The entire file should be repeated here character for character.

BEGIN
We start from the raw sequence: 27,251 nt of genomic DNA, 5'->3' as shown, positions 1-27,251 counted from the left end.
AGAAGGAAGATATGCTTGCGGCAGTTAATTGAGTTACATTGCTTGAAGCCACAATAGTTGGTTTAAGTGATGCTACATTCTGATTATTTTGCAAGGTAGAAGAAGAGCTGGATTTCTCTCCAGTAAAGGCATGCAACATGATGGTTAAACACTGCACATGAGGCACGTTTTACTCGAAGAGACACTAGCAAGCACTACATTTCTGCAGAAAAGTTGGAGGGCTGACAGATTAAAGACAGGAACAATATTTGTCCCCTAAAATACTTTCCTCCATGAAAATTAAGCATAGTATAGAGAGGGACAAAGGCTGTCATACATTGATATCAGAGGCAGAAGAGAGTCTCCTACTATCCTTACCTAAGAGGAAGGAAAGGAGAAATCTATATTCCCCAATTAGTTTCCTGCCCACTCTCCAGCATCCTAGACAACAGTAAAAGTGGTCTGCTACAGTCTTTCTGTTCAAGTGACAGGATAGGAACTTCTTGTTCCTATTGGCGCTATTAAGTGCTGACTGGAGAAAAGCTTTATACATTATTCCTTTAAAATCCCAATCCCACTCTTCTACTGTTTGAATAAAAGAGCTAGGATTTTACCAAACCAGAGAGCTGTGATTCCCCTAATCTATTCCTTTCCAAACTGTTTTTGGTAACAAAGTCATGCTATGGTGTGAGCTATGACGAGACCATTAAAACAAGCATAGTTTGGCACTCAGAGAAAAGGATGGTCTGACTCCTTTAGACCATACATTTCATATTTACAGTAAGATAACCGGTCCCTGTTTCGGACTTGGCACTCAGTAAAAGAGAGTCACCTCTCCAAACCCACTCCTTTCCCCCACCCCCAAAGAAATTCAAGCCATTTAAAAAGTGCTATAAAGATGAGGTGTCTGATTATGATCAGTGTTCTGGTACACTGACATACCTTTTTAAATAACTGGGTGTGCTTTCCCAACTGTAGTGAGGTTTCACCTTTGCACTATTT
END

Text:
We start from the raw sequence: 27,251 nt of genomic DNA, 5'->3' as shown, positions 1-27,251 counted from the left end.
AGAAGGAAGATATGCTTGCGGCAGTTAATTGAGTTACATTGCTTGAAGCCACAATAGTTGGTTTAAGTGATGCTACATTCTGATTATTTTGCAAGGTAGAAGAAGAGCTGGATTTCTCTCCAGTAAAGGCATGCAACATGATGGTTAAACACTGCACATGAGGCACGTTTTACTCGAAGAGACACTAGCAAGCACTACATTTCTGCAGAAAAGTTGGAGGGCTGACAGATTAAAGACAGGAACAATATTTGTCCCCTAAAATACTTTCCTCCATGAAAATTAAGCATAGTATAGAGAGGGACAAAGGCTGTCATACATTGATATCAGAGGCAGAAGAGAGTCTCCTACTATCCTTACCTAAGAGGAAGGAAAGGAGAAATCTATATTCCCCAATTAGTTTCCTGCCCACTCTCCAGCATCCTAGACAACAGTAAAAGTGGTCTGCTACAGTCTTTCTGTTCAAGTGACAGGATAGGAACTTCTTGTTCCTATTGGCGCTATTAAGTGCTGACTGGAGAAAAGCTTTATACATTATTCCTTTAAAATCCCAATCCCACTCTTCTACTGTTTGAATAAAAGAGCTAGGATTTTACCAAACCAGAGAGCTGTGATTCCCCTAATCTATTCCTTTCCAAACTGTTTTTGGTAACAAAGTCATGCTATGGTGTGAGCTATGACGAGACCATTAAAACAAGCATAGTTTGGCACTCAGAGAAAAGGATGGTCTGACTCCTTTAGACCATACATTTCATATTTACAGTAAGATAACCGGTCCCTGTTTCGGACTTGGCACTCAGTAAAAGAGAGTCACCTCTCCAAACCCACTCCTTTCCCCCACCCCCAAAGAAATTCAAGCCATTTAAAAAGTGCTATAAAGATGAGGTGTCTGATTATGATCAGTGTTCTGGTACACTGACATACCTTTTTAAATAACTGGGTGTGCTTTCCCAACTGTAGTGAGGTTTCACCTTTGCACTATTT